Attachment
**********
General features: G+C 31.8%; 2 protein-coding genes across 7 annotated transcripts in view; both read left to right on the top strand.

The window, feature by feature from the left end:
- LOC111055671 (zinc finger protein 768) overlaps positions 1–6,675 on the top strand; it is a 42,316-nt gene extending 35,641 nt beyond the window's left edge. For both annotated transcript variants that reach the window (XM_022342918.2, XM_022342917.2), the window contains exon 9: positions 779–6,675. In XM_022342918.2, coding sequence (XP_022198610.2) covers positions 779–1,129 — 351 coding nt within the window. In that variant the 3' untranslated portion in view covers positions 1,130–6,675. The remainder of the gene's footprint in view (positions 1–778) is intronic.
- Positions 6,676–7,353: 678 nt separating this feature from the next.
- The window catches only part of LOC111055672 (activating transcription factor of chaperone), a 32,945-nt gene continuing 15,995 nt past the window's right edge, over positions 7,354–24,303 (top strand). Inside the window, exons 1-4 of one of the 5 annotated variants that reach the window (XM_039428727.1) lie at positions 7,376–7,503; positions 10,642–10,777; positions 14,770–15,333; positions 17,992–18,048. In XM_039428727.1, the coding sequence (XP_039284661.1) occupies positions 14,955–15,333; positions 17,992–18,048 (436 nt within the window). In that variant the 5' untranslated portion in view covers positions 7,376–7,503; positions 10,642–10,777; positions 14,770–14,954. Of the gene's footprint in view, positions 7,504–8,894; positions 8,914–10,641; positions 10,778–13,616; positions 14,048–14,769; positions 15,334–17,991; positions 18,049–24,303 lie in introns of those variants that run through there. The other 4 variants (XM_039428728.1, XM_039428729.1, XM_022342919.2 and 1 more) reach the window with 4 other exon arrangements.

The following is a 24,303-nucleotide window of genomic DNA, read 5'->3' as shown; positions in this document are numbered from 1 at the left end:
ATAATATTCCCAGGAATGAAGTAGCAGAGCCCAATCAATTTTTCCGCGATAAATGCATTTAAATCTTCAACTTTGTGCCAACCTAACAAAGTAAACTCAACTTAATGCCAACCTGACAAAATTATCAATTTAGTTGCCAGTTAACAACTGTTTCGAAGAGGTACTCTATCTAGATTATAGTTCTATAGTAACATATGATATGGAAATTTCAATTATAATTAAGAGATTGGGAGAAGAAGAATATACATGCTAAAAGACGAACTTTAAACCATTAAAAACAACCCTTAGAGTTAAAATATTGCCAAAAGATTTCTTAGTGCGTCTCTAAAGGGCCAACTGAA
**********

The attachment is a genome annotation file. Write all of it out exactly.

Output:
General features: G+C 31.8%; 2 protein-coding genes across 7 annotated transcripts in view; both read left to right on the top strand.

The window, feature by feature from the left end:
- LOC111055671 (zinc finger protein 768) overlaps positions 1–6,675 on the top strand; it is a 42,316-nt gene extending 35,641 nt beyond the window's left edge. For both annotated transcript variants that reach the window (XM_022342918.2, XM_022342917.2), the window contains exon 9: positions 779–6,675. In XM_022342918.2, coding sequence (XP_022198610.2) covers positions 779–1,129 — 351 coding nt within the window. In that variant the 3' untranslated portion in view covers positions 1,130–6,675. The remainder of the gene's footprint in view (positions 1–778) is intronic.
- Positions 6,676–7,353: 678 nt separating this feature from the next.
- The window catches only part of LOC111055672 (activating transcription factor of chaperone), a 32,945-nt gene continuing 15,995 nt past the window's right edge, over positions 7,354–24,303 (top strand). Inside the window, exons 1-4 of one of the 5 annotated variants that reach the window (XM_039428727.1) lie at positions 7,376–7,503; positions 10,642–10,777; positions 14,770–15,333; positions 17,992–18,048. In XM_039428727.1, the coding sequence (XP_039284661.1) occupies positions 14,955–15,333; positions 17,992–18,048 (436 nt within the window). In that variant the 5' untranslated portion in view covers positions 7,376–7,503; positions 10,642–10,777; positions 14,770–14,954. Of the gene's footprint in view, positions 7,504–8,894; positions 8,914–10,641; positions 10,778–13,616; positions 14,048–14,769; positions 15,334–17,991; positions 18,049–24,303 lie in introns of those variants that run through there. The other 4 variants (XM_039428728.1, XM_039428729.1, XM_022342919.2 and 1 more) reach the window with 4 other exon arrangements.

The following is a 24,303-nucleotide window of genomic DNA, read 5'->3' as shown; positions in this document are numbered from 1 at the left end:
ATAATATTCCCAGGAATGAAGTAGCAGAGCCCAATCAATTTTTCCGCGATAAATGCATTTAAATCTTCAACTTTGTGCCAACCTAACAAAGTAAACTCAACTTAATGCCAACCTGACAAAATTATCAATTTAGTTGCCAGTTAACAACTGTTTCGAAGAGGTACTCTATCTAGATTATAGTTCTATAGTAACATATGATATGGAAATTTCAATTATAATTAAGAGATTGGGAGAAGAAGAATATACATGCTAAAAGACGAACTTTAAACCATTAAAAACAACCCTTAGAGTTAAAATATTGCCAAAAGATTTCTTAGTGCGTCTCTAAAGGGCCAACTGAA